Struvite, or magnesium ammonium phosphate, is a hard, clear crystal that forms naturally when ammonium-producing bacteria break down the urea in urine. It’s the same substance that causes kidney stones, and for centuries it has been caused problems with sewage systems globally, by forming hard, rock-like crystal deposits on the inside of pipes that build up and block off flow.
However, struvite is a non-toxic substance that can be used as a rich, slow-release phosphate fertilizer. In fact, struvite outperforms diammonium phosphate (DAP), the most widely-used fertilizer today, in terms of dry matter production, phosphorus uptake, and extractable residual phosphorus.
Struvite crystallization poses a potential solution to phosphorus depletion. Wastewater would be redirected through crystallizers which would allow for the crystallization of the struvite, after which the crystals would be harvested and used for the production of dry powder fertilizer.
We would use a water agitation type crystallizer, which realizes uniform mixing by changing the solution flow direction or the flow rate by increasing the diameters of the equipment from the bottom to the top. Through cone-shape structures we would reduce unwanted crystal loss at each junction, and recycled finer particles through an external recycler.
Based on research on water agitation crystallizers, this process would be able to remove 92% phosphate, and the purity of struvite would reach 99%. Additionally, there would be a settling zone at the top, through which seed crystals would be added into the crystallizers, allowing the finer crystals to continue to grow up in the upper supersaturated solution. The struvite crystals would then be crushed to form dry powder fertilizers.
The fertilizers would also be accompanied by an app called “Folialife” which would calculate potential soil and phosphorus runoff losses on a field-by-field basis as well as the quantity of fertilizer that should be used, based on the extent of available land, the area being cultivated, the amount, distribution and reliability of rainfall, and the cropping pattern.
Impact and future steps
100 m3 wastewater can form 1 kg of struvite. If all the wastewater in the world is treated by struvite crystallization, 63,000 tons of P2O5 could be recovered, equivalent to 16% of the phosphate rock production of the world.
171 g struvite can be recovered from livestock wastewater per square meter at most and the purity would be as high as 95% without washing. In fact, the presence of Mg in struvite makes it more attractive as an alternative to contemporary fertilizers for a few crops, which require magnesium as well.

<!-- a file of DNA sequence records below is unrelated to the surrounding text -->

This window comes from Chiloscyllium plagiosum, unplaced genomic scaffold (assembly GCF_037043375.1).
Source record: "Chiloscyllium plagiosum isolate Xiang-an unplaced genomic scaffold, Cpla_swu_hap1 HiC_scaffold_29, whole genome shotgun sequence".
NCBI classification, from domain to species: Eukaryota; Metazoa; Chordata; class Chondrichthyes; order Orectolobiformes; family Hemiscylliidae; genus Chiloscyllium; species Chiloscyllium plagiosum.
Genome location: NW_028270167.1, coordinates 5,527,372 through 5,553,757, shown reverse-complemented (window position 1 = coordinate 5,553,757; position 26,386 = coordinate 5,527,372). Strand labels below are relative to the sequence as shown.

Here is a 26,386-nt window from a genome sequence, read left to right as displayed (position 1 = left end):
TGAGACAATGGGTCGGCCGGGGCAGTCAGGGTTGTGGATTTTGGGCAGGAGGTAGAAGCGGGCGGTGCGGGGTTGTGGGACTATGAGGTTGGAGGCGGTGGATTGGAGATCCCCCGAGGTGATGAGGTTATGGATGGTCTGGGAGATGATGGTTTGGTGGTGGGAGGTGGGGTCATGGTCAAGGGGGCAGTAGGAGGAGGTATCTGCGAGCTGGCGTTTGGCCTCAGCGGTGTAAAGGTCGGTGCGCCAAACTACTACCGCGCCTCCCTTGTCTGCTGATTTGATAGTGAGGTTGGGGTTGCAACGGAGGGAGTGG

Struvite-based fertilizer would have a lasting positive function to roots because of its slow release characteristics. Compared with other highly soluble fertilizers, struvite is also more suitable to use in vast areas of forest. Since the area of forest is too large to fertilize frequently, the use of struvite can decrease the frequency of fertilization and reduce the loss of nutrients.
Additionally, the app will promote the sustainable use of fertilizers. As an example, northern Chinese farmers use about 92 kg of phosphorus fertilizer per acre, of which only 39 kg are removed as crops. This means 53 kg, fully 58% of phosphorus, is not utilized and ultimately lost into the environment.
As China is the largest phosphorus consumer in the world, with 5.2 Mt consumed in 2009 alone , reducing the country’s phosphorus waste by even half would save the world over 1.5 Mt of phosphorus (3.45 Mt phosphate) per year.
However, there are drawbacks that we must work towards solving. Since livestock wastewater is full of impurities, especially heavy metal ions, the struvite recovered from livestock wastewater still contains heavy metal ions. From livestock-based struvite, toxic substances may diffuse into the aquatic environment or accumulate in soils and have an adverse effect on the human health and environment.
If you want to learn more about Folium and our vision for the future, reach out here: http://linkedin.com/in/saanvi-dixit-a92777186